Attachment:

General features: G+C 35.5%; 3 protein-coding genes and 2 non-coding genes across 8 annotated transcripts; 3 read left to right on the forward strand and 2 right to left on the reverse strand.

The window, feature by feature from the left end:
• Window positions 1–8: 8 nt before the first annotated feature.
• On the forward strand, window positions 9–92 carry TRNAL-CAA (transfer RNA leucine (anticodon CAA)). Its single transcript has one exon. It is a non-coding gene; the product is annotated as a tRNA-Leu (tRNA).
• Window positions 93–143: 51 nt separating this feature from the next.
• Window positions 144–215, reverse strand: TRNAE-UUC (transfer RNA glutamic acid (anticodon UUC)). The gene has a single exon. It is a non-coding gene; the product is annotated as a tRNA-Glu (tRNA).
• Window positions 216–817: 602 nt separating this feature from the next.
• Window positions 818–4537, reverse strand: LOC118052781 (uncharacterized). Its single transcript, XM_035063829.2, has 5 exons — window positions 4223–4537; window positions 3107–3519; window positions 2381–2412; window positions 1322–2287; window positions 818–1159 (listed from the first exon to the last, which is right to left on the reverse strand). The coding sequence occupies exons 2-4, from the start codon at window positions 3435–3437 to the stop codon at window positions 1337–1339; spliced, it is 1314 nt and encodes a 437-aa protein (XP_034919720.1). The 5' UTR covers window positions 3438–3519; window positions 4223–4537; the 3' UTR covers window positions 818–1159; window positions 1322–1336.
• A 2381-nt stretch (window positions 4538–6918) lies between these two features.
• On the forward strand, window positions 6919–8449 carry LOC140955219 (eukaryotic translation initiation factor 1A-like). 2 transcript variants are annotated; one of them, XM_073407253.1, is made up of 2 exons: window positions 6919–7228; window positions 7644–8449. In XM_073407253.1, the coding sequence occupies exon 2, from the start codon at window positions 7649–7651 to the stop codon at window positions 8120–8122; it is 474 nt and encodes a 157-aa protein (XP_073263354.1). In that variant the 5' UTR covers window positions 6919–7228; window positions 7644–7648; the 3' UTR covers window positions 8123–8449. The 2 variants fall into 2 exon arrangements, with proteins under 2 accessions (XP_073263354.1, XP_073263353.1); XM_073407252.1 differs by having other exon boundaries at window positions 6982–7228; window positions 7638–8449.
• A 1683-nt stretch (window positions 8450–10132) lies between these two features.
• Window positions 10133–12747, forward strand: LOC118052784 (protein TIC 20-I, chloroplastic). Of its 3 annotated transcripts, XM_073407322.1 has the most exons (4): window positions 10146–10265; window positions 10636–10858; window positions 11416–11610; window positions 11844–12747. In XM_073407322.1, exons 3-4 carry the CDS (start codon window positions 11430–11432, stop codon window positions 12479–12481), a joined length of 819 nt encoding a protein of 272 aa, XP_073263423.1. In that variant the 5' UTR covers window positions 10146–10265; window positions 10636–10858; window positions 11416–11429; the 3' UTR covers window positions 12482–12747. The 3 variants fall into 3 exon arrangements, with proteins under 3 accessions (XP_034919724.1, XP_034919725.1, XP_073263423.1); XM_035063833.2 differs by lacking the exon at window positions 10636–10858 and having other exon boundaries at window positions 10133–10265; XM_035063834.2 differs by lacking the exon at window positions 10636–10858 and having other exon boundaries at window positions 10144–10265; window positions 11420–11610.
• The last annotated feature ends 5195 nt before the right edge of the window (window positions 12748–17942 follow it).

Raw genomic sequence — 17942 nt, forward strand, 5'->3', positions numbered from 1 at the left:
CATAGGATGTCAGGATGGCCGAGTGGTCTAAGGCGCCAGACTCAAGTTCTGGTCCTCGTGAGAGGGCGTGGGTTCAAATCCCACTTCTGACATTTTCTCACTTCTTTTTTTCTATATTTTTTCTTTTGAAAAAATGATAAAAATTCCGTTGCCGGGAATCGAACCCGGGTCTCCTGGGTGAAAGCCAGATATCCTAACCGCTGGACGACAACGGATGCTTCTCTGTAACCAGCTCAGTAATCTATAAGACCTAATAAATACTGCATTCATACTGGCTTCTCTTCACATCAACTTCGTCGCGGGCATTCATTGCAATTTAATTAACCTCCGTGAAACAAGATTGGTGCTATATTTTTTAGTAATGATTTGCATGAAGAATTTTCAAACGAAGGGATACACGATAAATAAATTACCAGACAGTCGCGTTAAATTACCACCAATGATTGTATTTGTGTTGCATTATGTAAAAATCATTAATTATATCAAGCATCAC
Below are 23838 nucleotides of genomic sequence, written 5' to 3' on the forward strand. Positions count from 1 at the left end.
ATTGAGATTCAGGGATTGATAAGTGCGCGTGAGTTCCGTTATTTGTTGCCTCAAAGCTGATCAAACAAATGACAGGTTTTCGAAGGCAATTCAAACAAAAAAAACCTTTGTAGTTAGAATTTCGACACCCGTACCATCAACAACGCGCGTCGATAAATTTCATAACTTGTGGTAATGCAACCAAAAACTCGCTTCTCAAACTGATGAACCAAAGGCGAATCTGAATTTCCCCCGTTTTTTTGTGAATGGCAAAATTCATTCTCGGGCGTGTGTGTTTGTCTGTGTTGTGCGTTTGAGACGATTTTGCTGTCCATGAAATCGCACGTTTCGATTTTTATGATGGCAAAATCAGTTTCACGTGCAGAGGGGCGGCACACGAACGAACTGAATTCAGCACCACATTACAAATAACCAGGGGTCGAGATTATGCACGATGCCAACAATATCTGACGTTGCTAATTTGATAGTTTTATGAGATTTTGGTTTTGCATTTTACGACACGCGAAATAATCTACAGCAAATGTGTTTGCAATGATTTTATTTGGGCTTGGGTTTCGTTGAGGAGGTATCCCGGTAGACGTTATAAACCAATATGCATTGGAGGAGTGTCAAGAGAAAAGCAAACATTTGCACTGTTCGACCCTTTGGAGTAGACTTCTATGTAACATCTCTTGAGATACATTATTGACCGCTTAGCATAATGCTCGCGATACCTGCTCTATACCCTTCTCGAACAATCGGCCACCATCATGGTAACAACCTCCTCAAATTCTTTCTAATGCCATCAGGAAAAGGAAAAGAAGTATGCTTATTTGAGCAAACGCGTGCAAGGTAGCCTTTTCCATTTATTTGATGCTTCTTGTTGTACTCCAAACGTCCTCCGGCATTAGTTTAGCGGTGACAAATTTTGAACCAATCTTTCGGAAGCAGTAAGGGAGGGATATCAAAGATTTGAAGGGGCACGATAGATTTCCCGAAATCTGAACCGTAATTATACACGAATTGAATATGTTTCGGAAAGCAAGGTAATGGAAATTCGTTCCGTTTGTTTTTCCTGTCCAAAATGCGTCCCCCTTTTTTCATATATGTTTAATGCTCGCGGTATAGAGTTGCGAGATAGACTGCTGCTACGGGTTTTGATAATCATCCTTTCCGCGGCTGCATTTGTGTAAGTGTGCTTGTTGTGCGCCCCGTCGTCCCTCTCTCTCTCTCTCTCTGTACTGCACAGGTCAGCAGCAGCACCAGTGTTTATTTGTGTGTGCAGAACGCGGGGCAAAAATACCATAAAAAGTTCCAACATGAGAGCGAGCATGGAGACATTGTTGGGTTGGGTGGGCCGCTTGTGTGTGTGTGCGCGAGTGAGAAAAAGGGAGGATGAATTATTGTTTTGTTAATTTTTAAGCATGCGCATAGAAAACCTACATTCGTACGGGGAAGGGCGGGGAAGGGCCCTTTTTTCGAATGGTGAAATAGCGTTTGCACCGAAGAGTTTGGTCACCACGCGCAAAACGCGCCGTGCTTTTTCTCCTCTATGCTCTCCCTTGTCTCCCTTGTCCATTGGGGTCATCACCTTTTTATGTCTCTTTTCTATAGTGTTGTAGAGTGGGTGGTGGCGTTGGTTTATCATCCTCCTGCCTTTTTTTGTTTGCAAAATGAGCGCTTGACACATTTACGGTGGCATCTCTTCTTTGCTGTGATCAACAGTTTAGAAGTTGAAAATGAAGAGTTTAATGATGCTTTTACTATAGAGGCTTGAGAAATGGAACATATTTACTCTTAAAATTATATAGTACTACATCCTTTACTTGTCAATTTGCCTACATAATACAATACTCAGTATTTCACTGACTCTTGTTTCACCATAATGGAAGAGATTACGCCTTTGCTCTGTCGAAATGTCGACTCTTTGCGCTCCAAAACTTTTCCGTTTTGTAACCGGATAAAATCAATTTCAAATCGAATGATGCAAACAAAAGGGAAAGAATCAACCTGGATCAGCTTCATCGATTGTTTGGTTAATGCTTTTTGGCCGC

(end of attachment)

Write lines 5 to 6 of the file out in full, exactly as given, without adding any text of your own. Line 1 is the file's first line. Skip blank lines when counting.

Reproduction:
• Window positions 93–143: 51 nt separating this feature from the next.
• Window positions 144–215, reverse strand: TRNAE-UUC (transfer RNA glutamic acid (anticodon UUC)). The gene has a single exon. It is a non-coding gene; the product is annotated as a tRNA-Glu (tRNA).